Georgetown Wet Weather Treatment Station
Construction to install the conveyance pipes on South Michigan Street and East Marginal Way South continues through the fall. Activities are completed overnight during permitted hours from 8 p.m. – 5 a.m.
South River Street underneath the First Avenue Bridge will be closed through Spring 2020. Crews will continue to build the conveyance pipes, including surveying in the roadway, moving utilities, trenching, placing pipe, and backfilling.
On East Marginal Way South, crews are installing the Elliott Bay Interceptor (EBI) pipe.
Crews are mobilizing into the Outfall site and construction is expected to resume on October 2019. We will provide updates as crews make progress in the area.
View the latest project update .
King County’s Georgetown Wet Weather Treatment Station celebrates Platinum Achievement Award for Sustainability
King County’s Georgetown Wet Weather Treatment Station earned the coveted “Platinum” rating from the Institute for Sustainable Infrastructure’s Envision rating system. This is the first Platinum-awarded Envision project in Washington and recognizes the County’s commitment to sustainable communities and the environment. View news release.
Site of future Georgetown Wet Weather Treatment Station at the corner of 4th Avenue South and South Michigan Street. (View other wet weather treatment facilities.)
The Georgetown Wet Weather Treatment Station Project includes the construction of a combined sewer overflow (CSO) wet weather treatment station between the Brandon Street and South Michigan Street Regulator Stations, related pipes and a new outfall structure to release the treated water into the Duwamish River. When constructed, the station can treat up to 70 million gallons of combined rain and wastewater a day that would otherwise have discharged directly to the Duwamish without treatment during storm events.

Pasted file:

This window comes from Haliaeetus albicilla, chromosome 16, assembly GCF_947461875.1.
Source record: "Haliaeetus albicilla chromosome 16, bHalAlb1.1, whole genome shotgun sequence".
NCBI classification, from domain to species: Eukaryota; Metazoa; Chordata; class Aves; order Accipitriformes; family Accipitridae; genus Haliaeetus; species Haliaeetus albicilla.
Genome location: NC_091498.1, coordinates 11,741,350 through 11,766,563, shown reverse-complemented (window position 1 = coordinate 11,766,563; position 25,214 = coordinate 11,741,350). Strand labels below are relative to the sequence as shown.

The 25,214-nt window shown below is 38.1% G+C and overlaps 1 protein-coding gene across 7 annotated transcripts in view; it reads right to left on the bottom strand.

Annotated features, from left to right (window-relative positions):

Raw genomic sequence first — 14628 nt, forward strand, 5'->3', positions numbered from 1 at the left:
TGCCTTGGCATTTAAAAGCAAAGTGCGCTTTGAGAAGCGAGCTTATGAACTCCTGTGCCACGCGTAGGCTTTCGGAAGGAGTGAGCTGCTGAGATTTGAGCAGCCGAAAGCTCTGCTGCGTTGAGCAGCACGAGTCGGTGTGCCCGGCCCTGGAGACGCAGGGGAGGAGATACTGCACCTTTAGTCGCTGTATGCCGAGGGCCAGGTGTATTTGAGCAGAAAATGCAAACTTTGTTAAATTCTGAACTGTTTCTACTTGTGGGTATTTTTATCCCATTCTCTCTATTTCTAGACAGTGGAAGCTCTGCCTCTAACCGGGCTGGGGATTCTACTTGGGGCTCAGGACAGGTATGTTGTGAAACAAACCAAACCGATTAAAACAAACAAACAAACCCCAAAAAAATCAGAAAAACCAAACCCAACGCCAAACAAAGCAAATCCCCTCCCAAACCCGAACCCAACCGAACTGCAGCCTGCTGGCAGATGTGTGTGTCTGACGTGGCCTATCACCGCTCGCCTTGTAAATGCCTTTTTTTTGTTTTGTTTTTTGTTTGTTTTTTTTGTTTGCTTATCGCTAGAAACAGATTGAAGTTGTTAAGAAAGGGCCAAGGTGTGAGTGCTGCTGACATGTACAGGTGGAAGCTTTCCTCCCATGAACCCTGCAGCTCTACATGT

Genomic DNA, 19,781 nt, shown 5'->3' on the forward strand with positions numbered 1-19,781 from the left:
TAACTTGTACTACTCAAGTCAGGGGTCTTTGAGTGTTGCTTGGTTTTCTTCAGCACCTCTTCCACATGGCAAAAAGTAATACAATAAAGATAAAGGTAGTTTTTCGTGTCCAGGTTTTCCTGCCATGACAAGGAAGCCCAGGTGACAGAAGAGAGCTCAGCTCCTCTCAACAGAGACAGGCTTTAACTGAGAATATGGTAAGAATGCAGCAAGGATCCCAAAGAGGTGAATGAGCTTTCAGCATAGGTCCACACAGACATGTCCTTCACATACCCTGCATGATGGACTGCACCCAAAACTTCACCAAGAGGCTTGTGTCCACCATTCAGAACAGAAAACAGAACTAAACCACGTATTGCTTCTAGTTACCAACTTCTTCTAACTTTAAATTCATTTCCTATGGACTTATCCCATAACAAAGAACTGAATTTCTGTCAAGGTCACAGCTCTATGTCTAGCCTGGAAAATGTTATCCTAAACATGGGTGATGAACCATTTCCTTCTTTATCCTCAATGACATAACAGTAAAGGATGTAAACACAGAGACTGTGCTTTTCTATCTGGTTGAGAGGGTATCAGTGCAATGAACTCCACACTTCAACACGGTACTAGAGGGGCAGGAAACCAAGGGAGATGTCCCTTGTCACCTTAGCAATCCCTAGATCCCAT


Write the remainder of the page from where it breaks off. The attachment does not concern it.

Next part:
This project will help clean up the Duwamish River by treating stormwater runoff and sewage during heavy rains. Right now, heavy rains can fill up our sewer pipes, sending polluted runoff and sewage through a pipe into the river. King County began on-site work in April 2017 and expects to finish construction in 2022.
Wet weather treatment stations clean overflows locally on-site during heavy rain storms.
Through a competitive process, King County awarded the construction contracts to three separate contractors.
In spring 2018, King County’s contractor Flatiron West, Inc. started treatment station construction. In the summer of 2018, Pacific Pile and Marine began the construction on the new outfall structure and in the fall of 2018, JW Fowler Company also began preparation work to construct the conveyance pipeline which will connect the treatment station to the outfall.
Contact Bibiana Ocheke-Ameh at:
King County partnered with Nature Consortium and Seattle Public Schools to teach 5th graders at Maple Elementary about water conservation and create art for the construction fence. View more project videos in the Library.
Blog: Clean water stories
More Georgetown blog articles.
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